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See the [WikiPedia article] for details. But in a nutshell, Peukerts effect means that you are using more of the energy from your battery pack than your ammeter alone can tell you. And the effect is higher when the ratio between the size of the battery pack (in amp-hours) and the amp-draw in use is low. So for example Peukerts effect will be hardly noticeable when drawing 100amps off a 10,000AH battery pack. But drawing 100 amps off of a 200AH battery pack will show a significant impact.

Because the effect increases as that ratio increases (i.e. at higher amp draw ratio), you can't just take an average of your amp draw and calculate Peukerts impact from that. Luckily there are meters out (such as Link10 and SmartGauge) which allow you to enter the Peukert value for your battery and it will then monitor in real-time the actual amp drain from your pack. 

So remember - the larger the bank in proportion to your average draw, the more usable amps you can draw from the bank. This is significant!!

 For example: My cruising amp-draw is 50amps - that gets me about 4.2kts in calm water. If I use a 230AH bank (8, 115AH batteries), and use a 50% DOD (depth of discharge) goal, I will get only 70AH usable from the pack (5.8nm). But if I increase the size of my bank by 50% (add 4 more batteries), I get 120AH usable (10nm) - a 70% increase in range.

The Peukert value can vary quite a lot among batteries from different manufacturers or even specific models. There are basically two strategies in selecting batteries - optimizing for usable energy density (seek out lower Peukerts values) or optimizing for price (batteries with higher Peukerts tend to be lower priced)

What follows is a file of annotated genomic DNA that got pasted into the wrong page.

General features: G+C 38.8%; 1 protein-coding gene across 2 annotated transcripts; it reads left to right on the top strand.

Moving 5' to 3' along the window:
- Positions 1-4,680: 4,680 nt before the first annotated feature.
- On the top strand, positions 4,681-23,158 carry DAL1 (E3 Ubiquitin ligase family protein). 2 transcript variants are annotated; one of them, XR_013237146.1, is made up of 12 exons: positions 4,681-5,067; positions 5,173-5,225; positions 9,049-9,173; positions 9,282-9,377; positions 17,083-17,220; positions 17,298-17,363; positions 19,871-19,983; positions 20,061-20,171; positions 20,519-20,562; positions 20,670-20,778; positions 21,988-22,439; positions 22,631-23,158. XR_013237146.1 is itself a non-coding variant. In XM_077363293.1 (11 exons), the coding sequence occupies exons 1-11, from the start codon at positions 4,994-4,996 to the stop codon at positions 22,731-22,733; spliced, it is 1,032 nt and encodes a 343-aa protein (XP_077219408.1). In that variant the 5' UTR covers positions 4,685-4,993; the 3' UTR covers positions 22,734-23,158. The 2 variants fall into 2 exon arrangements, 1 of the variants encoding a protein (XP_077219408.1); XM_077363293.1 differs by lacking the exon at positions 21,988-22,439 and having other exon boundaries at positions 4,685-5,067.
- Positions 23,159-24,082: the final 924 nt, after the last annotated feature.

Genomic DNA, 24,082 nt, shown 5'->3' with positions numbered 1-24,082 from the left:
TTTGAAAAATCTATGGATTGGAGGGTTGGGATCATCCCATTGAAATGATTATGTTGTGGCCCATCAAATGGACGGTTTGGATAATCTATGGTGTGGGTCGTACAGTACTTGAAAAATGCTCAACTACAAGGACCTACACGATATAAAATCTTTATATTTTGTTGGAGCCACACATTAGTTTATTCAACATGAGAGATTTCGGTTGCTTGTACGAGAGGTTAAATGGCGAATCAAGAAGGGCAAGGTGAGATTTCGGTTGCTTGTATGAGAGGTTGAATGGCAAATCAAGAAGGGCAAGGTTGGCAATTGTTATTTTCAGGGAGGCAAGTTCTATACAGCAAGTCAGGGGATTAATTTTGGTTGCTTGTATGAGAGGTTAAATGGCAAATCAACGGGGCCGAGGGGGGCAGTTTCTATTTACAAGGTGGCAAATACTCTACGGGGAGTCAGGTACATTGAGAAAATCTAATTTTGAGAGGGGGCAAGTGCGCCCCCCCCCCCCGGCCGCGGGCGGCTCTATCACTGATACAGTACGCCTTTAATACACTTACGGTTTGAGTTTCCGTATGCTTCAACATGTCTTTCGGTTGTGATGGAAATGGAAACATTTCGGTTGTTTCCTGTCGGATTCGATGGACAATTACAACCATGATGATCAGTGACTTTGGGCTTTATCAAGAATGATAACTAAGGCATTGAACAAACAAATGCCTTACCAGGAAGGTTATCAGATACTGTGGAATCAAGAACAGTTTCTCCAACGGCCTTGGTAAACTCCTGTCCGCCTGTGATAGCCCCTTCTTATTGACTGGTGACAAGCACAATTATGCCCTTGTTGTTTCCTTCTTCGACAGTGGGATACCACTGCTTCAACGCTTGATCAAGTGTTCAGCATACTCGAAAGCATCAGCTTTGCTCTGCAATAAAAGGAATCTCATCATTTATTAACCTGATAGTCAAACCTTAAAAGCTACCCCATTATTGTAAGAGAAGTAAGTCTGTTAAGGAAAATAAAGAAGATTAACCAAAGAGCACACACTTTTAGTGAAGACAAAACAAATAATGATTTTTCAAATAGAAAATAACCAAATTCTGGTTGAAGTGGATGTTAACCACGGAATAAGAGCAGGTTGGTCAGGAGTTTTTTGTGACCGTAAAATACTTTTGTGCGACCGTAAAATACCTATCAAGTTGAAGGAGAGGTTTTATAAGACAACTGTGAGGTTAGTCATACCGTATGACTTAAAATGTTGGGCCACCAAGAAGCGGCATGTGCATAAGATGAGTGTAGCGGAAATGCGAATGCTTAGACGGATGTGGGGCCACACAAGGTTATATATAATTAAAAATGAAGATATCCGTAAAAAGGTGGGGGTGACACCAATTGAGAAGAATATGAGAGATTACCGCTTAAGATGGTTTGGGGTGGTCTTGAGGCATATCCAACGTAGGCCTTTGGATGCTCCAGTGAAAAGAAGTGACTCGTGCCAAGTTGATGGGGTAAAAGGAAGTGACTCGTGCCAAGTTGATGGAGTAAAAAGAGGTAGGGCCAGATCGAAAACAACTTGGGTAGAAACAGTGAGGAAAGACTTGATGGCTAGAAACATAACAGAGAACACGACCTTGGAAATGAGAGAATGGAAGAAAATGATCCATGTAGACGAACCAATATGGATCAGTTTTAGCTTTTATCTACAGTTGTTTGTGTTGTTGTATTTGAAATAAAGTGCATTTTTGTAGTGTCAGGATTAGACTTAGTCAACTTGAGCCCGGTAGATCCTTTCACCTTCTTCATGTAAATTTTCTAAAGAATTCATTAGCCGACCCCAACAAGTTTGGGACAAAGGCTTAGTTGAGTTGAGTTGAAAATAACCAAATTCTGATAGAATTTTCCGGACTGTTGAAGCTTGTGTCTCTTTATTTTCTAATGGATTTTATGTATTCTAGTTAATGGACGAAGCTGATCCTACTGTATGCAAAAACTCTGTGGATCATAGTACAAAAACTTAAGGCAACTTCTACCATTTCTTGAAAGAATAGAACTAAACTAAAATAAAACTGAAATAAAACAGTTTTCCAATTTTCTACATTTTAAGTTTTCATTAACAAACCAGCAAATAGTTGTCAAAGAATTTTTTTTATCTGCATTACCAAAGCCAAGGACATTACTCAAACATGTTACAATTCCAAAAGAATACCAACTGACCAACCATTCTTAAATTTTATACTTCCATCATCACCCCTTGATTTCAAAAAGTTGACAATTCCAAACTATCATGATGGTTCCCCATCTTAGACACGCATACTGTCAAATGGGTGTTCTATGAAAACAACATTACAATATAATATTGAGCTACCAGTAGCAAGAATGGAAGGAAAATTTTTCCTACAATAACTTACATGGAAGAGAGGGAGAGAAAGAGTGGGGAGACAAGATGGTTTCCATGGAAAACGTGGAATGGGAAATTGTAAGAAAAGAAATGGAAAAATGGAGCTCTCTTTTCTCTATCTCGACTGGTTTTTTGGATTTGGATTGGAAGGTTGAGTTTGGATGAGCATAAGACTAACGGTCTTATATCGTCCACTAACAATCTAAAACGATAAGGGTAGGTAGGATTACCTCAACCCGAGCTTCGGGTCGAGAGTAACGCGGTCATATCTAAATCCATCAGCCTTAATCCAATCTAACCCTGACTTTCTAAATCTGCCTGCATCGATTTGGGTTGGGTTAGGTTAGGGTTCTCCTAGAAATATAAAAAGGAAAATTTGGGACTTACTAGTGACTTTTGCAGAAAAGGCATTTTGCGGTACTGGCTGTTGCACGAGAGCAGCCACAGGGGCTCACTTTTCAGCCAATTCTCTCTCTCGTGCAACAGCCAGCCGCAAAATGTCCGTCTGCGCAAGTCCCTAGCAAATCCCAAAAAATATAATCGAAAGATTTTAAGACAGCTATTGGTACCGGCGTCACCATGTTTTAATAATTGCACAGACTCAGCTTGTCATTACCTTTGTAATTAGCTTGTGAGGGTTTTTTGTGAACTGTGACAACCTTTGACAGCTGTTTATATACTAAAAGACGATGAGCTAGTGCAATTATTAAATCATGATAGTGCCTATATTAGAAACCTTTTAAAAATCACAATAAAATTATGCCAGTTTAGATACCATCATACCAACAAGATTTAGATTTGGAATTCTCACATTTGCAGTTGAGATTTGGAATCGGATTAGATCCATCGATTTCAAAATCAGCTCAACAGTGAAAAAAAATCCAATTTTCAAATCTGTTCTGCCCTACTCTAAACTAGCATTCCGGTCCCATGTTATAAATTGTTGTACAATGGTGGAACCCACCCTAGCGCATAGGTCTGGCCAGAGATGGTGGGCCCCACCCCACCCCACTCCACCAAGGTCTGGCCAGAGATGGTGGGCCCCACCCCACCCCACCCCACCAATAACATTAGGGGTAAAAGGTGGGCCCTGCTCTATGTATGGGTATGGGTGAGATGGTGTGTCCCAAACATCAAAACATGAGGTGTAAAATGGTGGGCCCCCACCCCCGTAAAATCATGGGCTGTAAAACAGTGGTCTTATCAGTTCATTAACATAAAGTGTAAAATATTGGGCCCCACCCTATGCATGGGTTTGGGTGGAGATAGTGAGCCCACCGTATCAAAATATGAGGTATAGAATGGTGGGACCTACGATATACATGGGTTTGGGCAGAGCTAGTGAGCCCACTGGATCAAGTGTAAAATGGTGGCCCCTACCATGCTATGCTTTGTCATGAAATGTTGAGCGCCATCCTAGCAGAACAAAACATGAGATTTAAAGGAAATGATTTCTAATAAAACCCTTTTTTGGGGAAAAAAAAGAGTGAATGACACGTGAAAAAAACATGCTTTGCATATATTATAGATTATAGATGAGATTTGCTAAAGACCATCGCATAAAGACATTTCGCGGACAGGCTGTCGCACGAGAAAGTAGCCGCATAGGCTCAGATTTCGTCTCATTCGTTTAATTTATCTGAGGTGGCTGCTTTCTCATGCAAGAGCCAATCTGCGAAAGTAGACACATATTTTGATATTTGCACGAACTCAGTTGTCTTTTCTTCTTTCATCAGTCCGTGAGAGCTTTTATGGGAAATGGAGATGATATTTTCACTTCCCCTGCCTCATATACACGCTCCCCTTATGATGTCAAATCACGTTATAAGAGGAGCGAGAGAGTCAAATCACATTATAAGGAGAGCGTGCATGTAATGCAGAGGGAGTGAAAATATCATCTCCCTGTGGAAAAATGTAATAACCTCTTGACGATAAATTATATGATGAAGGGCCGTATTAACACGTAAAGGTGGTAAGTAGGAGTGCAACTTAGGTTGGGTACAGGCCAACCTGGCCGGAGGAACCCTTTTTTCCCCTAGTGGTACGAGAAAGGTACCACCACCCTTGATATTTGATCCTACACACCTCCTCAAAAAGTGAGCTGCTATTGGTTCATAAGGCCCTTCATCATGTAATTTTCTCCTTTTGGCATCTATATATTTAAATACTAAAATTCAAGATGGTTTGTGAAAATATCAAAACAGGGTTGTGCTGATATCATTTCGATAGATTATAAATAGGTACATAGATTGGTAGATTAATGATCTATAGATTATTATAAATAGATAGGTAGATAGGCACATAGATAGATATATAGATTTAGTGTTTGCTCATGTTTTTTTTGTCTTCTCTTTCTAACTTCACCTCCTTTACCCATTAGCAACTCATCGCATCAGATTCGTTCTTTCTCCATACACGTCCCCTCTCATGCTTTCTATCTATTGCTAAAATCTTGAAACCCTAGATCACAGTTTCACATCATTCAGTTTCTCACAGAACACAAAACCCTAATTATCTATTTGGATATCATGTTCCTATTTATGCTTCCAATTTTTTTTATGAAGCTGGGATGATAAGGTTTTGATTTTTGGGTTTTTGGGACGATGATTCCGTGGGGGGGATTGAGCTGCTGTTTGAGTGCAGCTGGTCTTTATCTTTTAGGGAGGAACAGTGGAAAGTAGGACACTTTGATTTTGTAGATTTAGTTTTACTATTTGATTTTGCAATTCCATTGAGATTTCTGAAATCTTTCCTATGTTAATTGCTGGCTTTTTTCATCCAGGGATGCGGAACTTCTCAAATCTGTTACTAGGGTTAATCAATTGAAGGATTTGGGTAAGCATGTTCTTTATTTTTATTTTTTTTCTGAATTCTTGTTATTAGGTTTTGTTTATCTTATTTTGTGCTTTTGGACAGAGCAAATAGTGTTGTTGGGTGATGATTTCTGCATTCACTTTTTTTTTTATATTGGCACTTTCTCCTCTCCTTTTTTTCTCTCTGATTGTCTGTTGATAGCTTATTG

[Theory] Based on my reading, the other thing to cosider about Peukert is that there apparently is a recovery period - the effect is based on sustained draw. So if you give your batteries a rest, they will recover somewhat. So "pulsing" your throttle (throttle down every, 20 minutes or so) should allow you to recover some of the energy normally lost to Peukert.

Lithium Ion batteries have almost no measurable Peukert effect - so you can in theory use a smaller pack (in AH) than you would for lead-acid or other technologies where this is a factor -- significantly affecting the overall price of the string. To put that in perspective, I would only need a 240AH Lithium pack to get the same usable energy as my 345AH lead-acid pack.

The Peukert value for a battery can be calculated from it's AH rating , the rating time, and the reserve capacity values.